Between Friday, August 6, and Sunday, August 8, five people in Santa Barbara overdosed on what is presumed to be heroin. Three of them died and two were hospitalized.
Based on evidence found at the scenes and statements taken from friends and family, the county coroner says it’s highly likely heroin was the culprit, but toxicology reports are pending that will confirm or disprove speculation.
While it’s not atypical for there to be a few heroin-related deaths per year in Santa Barbara, said police spokesperson Lt. Paul McCaffrey, the fact that the three probable cases occurred in such a short period of time is not normal, and may indicate that an unusually strong batch of the drug is right now being doled out on the streets. “It was definitely unusual to have what looked like three heroin deaths in just a couple of days,” McCaffrey said in an interview with The Independent.
The first fatality took place at around 2 a.m. on Friday, reported McCaffrey. Police and medical units responded to a residence on the Mesa and found a 20-year-old man who was soon pronounced dead at the scene. Authorities found drug paraphernalia nearby consistent with heroin use, and the victim’s roommate told responders the victim had been using heroin, alcohol, and Xanax.
At 4:50 a.m. on the same day, authorities responded to an overdose case at a residence in the Hidden Valley area. A 31-year-old male resident — who reportedly had a history of drug abuse, but family members said had recently cleaned up his act — was pronounced dead at the scene. Police again found drug paraphernalia nearby consistent with heroin use.
Two days later on Sunday, reported McCaffrey, a 30-year-old man was found dead in the bathroom of a downtown residence. His uncle told authorities both he and the victim had been using heroin. The uncle also showed symptoms of heroin overdose and was rushed to Cottage Hospital for treatment.
Later in the day, police were called to the Cottage Hospital Emergency Room on a suspected drug overdose case. An unresponsive 23-year-old woman who lives on the Mesa was hurriedly dropped off by two men who immediately left the area. After the woman was treated for heroin overdose, she was reportedly uncooperative, refusing to say how she got the drug and who drove her to the hospital.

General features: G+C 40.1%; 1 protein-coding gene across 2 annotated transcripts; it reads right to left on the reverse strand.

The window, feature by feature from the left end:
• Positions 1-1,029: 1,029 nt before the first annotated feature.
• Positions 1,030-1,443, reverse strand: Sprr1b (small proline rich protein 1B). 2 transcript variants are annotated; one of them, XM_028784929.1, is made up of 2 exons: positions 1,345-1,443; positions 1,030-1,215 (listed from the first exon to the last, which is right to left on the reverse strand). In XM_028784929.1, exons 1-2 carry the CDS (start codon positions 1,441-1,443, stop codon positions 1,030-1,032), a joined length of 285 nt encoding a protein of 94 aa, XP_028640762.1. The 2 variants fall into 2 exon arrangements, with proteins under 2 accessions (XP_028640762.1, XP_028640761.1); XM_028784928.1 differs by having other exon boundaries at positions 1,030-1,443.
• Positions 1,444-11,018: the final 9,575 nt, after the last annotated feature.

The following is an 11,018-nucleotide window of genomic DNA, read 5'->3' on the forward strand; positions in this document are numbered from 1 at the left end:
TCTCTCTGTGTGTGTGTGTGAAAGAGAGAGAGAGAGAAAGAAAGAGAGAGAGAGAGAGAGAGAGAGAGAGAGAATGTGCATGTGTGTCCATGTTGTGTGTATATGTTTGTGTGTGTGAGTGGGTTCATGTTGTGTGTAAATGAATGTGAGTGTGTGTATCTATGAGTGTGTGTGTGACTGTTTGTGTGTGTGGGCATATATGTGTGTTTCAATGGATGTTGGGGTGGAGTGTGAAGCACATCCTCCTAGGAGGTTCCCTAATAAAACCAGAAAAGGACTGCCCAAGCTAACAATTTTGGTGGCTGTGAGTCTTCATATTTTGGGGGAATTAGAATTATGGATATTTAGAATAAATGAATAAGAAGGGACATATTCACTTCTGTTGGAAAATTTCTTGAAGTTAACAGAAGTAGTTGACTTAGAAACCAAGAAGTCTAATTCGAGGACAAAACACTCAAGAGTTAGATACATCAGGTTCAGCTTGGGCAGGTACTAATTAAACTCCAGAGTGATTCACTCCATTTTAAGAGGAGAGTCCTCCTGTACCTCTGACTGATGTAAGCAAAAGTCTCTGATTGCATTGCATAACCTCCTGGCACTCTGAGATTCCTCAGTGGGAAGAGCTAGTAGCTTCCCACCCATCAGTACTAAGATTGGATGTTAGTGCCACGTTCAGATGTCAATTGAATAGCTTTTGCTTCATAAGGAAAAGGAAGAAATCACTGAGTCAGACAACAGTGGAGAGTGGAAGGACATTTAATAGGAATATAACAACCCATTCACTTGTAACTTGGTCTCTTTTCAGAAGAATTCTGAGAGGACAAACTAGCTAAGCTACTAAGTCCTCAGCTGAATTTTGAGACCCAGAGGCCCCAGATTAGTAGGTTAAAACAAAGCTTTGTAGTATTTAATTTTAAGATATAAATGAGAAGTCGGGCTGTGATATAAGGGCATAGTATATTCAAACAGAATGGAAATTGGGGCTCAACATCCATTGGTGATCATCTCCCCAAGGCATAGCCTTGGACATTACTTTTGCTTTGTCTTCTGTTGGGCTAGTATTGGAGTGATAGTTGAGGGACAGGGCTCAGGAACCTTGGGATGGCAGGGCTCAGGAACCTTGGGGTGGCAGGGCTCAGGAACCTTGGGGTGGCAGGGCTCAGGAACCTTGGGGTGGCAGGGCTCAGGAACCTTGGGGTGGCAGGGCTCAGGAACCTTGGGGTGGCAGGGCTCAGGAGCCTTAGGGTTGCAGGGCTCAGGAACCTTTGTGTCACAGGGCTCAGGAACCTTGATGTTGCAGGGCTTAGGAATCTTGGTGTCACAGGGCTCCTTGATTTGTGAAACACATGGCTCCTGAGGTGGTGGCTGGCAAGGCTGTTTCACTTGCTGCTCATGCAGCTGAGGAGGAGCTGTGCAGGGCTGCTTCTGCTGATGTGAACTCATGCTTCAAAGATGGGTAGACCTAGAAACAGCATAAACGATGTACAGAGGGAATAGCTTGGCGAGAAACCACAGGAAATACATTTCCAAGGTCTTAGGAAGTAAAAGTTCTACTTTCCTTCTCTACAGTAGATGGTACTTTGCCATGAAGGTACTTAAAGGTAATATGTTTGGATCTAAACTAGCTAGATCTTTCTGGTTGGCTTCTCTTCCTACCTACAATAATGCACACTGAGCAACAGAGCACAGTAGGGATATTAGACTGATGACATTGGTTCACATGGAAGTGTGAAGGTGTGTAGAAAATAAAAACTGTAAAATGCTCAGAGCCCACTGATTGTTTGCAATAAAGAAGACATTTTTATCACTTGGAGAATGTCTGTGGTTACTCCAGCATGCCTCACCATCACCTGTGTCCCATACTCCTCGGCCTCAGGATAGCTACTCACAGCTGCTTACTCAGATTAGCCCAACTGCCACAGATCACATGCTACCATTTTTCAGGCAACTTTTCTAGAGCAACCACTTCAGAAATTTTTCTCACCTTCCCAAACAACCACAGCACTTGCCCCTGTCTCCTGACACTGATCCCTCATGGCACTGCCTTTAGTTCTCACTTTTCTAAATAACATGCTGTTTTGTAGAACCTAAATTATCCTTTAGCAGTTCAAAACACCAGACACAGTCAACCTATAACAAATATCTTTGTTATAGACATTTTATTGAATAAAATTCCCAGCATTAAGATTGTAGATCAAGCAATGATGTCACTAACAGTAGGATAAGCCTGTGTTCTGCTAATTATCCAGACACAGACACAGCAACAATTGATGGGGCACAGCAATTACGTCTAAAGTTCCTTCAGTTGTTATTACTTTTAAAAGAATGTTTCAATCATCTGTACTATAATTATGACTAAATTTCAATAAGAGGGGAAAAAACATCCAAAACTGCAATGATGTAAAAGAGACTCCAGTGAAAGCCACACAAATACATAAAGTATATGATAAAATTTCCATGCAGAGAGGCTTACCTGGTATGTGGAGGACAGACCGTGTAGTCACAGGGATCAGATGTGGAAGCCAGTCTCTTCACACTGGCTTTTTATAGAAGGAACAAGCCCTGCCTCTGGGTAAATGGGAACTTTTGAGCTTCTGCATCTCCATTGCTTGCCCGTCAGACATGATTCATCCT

During the conversation with McCaffrey — who reiterated that toxicology reports are pending, but added, “There was ample evidence in each of these cases that heroin was the drug they used” — he noted it’s been exceedingly difficult to track down the potentially lethal batch of heroin, as it is with most cases like this.
“A lot of times it’s not possible [to find the drug or its source] because people are extremely resistant to talking about it,” he said, remarking that overdose witnesses will sometimes even try to clean up evidence before police and medical personnel arrive. And McCaffrey stated people, before ingesting heroin one way or another, can’t really tell what they’re putting in their bodies until it’s already there. “When you buy it,” he said, “you kind of know how strong it is, but you don’t really know.”
McCaffrey went on to note that there may, in fact, not be a “bad” batch out there, and that victims’ drug history and tolerance (or lack of tolerance) to the opiate may have played a factor in their deaths. He said some addicts will kick the habit for a period of time, but — if and when they start using again — will try to take the same amount as they had before and overload their system.
Mixing drugs is also a common cause of death, he said, as heroin overdose victims will oftentimes be found to have a potpourri of narcotics in their systems. “When you mix heroin with other drugs, which a lot of people do, that can be wildly unpredictable,” said the lieutenant. “It might work okay and get you what you want, and then it might kill you the next time.”
When trying to track down the number of heroin-related deaths countywide in recent years, Sgt. Sandra Brown with the Coroner’s Bureau advised that it’s impossible to differentiate between illegal, street heroin — which is synthesized from morphine — and medically prescribed morphine, as both substances simply show up as morphine in toxicology results.
However, according to Coroner’s Bureau records on drug and alcohol related deaths that occurred in Santa Barbara County in 2009, 22 victims — out of 115 tallied — had some form of morphine in their systems. In almost all of the 22 cases, one or more prescription or illicit drugs were found in addition to morphine.
Of the 39 people who reportedly died due to alcohol or drugs in 2008, eight were using morphine. And the narcotic was found in 13 people who died in 2007. (This year’s figures could not be tracked down as of press time.)